“I wanted to do something cheeky and spicy” Chai Walli Uppma Virdi – Business Woman of the Year- Australia

Chai Walli Business Woman of the year Australia

Names are important to Virdi, 26, who was recently declared “business woman of the year” at the India Australia Business & Community Awards for her tea venture, Chai Walli. Virdi chose the brand’s name as a tribute to the scores of Indian women who can make the perfect cup of tea in their sleep.

“You hear the term ‘’chai walla’ [used for a male tea-seller] very commonly,” breaking the stereotype said Virdi. “I wanted to acknowledge the female tea makers who are constantly brewing tea at home or even in shops. Deep down, every India woman is a chai walli.”

“I’m a great lawyer, but I’m also a great chai walli,” said Uppma Virdi, who is certain that her parents did not intend to name her after one of India’s most popular tea-time snacks – uppma, she said, is a word from the Sikh holy book, that actually means “praise of the supreme being”.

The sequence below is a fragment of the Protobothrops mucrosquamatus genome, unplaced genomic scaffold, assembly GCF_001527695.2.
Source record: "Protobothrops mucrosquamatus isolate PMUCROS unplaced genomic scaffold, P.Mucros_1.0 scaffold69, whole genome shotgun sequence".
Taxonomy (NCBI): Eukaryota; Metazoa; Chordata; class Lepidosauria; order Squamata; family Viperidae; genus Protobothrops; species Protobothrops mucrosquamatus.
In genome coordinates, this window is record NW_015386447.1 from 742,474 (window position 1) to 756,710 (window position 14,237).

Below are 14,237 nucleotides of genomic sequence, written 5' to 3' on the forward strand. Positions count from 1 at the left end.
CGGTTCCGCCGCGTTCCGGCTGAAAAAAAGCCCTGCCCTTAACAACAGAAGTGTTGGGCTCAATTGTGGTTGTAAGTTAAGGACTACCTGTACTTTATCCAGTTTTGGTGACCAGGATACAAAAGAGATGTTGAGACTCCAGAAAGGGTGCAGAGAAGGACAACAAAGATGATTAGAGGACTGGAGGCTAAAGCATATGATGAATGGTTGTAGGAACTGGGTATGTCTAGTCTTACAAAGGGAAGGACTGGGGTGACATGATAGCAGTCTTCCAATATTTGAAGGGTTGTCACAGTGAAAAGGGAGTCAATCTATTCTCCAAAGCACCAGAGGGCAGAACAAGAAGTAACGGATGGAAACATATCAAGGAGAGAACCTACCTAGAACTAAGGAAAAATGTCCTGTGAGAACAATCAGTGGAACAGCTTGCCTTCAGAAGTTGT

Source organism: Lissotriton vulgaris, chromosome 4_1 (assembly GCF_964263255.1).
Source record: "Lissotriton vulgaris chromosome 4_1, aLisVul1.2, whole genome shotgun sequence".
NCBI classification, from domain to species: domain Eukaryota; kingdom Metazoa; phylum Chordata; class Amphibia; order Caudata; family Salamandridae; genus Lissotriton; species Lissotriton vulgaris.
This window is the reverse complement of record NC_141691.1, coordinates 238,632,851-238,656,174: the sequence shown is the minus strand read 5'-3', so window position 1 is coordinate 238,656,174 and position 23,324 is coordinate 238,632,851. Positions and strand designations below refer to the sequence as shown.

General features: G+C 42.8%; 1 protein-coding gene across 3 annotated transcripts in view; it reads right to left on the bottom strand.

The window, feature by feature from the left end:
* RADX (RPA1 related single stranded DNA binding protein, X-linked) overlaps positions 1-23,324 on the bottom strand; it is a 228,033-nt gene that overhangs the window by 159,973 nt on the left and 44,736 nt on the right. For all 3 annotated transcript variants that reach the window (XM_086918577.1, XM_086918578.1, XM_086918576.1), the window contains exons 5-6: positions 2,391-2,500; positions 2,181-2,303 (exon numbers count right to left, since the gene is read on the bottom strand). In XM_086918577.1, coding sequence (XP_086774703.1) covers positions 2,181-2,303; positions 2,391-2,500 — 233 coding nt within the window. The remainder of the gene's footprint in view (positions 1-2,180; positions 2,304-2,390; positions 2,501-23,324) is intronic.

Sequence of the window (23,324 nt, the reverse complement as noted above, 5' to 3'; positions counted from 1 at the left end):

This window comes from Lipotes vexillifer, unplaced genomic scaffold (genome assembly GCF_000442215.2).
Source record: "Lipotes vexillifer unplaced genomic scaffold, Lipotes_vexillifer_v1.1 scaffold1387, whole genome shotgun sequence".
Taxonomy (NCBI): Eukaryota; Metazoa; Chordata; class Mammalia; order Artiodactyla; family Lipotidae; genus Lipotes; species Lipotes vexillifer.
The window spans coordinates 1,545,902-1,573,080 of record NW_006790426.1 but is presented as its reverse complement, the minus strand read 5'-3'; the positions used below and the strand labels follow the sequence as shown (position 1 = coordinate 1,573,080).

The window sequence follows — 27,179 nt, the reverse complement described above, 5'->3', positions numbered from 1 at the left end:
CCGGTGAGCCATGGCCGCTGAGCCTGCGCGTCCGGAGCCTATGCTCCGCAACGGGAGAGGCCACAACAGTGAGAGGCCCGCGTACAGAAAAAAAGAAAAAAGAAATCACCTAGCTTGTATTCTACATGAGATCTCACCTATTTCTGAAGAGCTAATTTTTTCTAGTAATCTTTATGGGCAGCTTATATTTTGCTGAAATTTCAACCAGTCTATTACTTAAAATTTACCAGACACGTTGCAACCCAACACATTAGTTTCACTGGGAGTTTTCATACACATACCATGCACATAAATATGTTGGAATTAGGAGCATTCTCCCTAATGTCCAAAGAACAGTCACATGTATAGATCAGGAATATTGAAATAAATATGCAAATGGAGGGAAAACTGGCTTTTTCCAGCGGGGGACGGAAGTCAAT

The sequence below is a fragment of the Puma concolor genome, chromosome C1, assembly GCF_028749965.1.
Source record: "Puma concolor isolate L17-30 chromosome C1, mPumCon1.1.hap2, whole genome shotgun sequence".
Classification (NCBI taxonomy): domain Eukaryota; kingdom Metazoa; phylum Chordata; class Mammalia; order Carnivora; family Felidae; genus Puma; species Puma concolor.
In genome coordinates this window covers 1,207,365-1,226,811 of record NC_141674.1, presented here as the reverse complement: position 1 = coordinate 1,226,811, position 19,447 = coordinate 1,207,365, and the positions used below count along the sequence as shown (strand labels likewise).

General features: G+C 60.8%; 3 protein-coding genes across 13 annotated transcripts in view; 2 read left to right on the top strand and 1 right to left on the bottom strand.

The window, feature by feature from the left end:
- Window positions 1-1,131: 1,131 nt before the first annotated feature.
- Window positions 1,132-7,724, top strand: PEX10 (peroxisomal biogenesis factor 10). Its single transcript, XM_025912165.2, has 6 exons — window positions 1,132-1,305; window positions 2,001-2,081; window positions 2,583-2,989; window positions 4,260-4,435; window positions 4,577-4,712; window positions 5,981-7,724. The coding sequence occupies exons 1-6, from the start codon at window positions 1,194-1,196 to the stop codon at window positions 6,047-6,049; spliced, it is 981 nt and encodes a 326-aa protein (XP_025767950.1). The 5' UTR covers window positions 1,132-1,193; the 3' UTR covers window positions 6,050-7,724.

Offering three blends of tea with different combinations of spices, Virdi’s Chai Walli brand has made a space for itself in a land of coffee drinkers by conducting tea workshops, called Art of Chai. At these sessions, Virdi teaches Australians how to correctly brew a cup of tea, while delivering a message Indians have long wanted the West to understand – that the term “chai tea” means nothing.

Tea, according to Virdi, is more than a hot beverage, it is the very fabric of relationships in most parts of India.

“Tea garners a sense of union and community among people,” said Virdi. “No matter what the time or occasion is, there is tea being made and served. We gossip over tea, we offer it as way of comfort, tea becomes our companion in happiness and sadness.”

Virdi’s tryst with tea began at an early age under the tutelage of her grandfather Pritam Singh Virdi, a homeopathic doctor dealing in Ayurvedic treatments.

“When I was young and unwell, or had a stomach ache, Dadaji would brew his medicinal tea with different herbs and spices and I would drink it without appreciating it,” said Virdi. “It was medicine to me then.”